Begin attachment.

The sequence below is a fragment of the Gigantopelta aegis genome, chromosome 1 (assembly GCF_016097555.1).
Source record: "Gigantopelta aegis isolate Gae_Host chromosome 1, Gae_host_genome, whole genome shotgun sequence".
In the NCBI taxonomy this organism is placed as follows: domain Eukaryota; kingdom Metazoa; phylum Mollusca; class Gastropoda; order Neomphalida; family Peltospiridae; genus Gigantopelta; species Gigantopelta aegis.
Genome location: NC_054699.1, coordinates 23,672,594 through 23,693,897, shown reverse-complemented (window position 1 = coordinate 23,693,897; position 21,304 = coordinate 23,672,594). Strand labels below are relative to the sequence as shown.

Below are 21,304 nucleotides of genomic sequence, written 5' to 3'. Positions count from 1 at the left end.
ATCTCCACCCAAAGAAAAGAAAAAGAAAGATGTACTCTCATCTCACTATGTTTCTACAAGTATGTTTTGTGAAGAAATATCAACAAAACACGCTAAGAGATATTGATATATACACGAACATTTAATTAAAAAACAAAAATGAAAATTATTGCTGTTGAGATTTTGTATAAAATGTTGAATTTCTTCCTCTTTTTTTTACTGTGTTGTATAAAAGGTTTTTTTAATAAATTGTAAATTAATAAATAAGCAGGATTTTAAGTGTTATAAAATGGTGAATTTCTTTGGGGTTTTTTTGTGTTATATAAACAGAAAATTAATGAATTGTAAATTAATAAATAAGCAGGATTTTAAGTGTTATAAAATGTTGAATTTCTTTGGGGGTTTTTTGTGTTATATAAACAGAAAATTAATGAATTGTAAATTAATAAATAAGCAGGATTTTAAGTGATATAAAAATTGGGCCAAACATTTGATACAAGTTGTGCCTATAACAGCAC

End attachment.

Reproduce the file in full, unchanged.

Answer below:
The sequence below is a fragment of the Gigantopelta aegis genome, chromosome 1 (assembly GCF_016097555.1).
Source record: "Gigantopelta aegis isolate Gae_Host chromosome 1, Gae_host_genome, whole genome shotgun sequence".
In the NCBI taxonomy this organism is placed as follows: domain Eukaryota; kingdom Metazoa; phylum Mollusca; class Gastropoda; order Neomphalida; family Peltospiridae; genus Gigantopelta; species Gigantopelta aegis.
Genome location: NC_054699.1, coordinates 23,672,594 through 23,693,897, shown reverse-complemented (window position 1 = coordinate 23,693,897; position 21,304 = coordinate 23,672,594). Strand labels below are relative to the sequence as shown.

Below are 21,304 nucleotides of genomic sequence, written 5' to 3'. Positions count from 1 at the left end.
ATCTCCACCCAAAGAAAAGAAAAAGAAAGATGTACTCTCATCTCACTATGTTTCTACAAGTATGTTTTGTGAAGAAATATCAACAAAACACGCTAAGAGATATTGATATATACACGAACATTTAATTAAAAAACAAAAATGAAAATTATTGCTGTTGAGATTTTGTATAAAATGTTGAATTTCTTCCTCTTTTTTTTACTGTGTTGTATAAAAGGTTTTTTTAATAAATTGTAAATTAATAAATAAGCAGGATTTTAAGTGTTATAAAATGGTGAATTTCTTTGGGGTTTTTTTGTGTTATATAAACAGAAAATTAATGAATTGTAAATTAATAAATAAGCAGGATTTTAAGTGTTATAAAATGTTGAATTTCTTTGGGGGTTTTTTGTGTTATATAAACAGAAAATTAATGAATTGTAAATTAATAAATAAGCAGGATTTTAAGTGATATAAAAATTGGGCCAAACATTTGATACAAGTTGTGCCTATAACAGCAC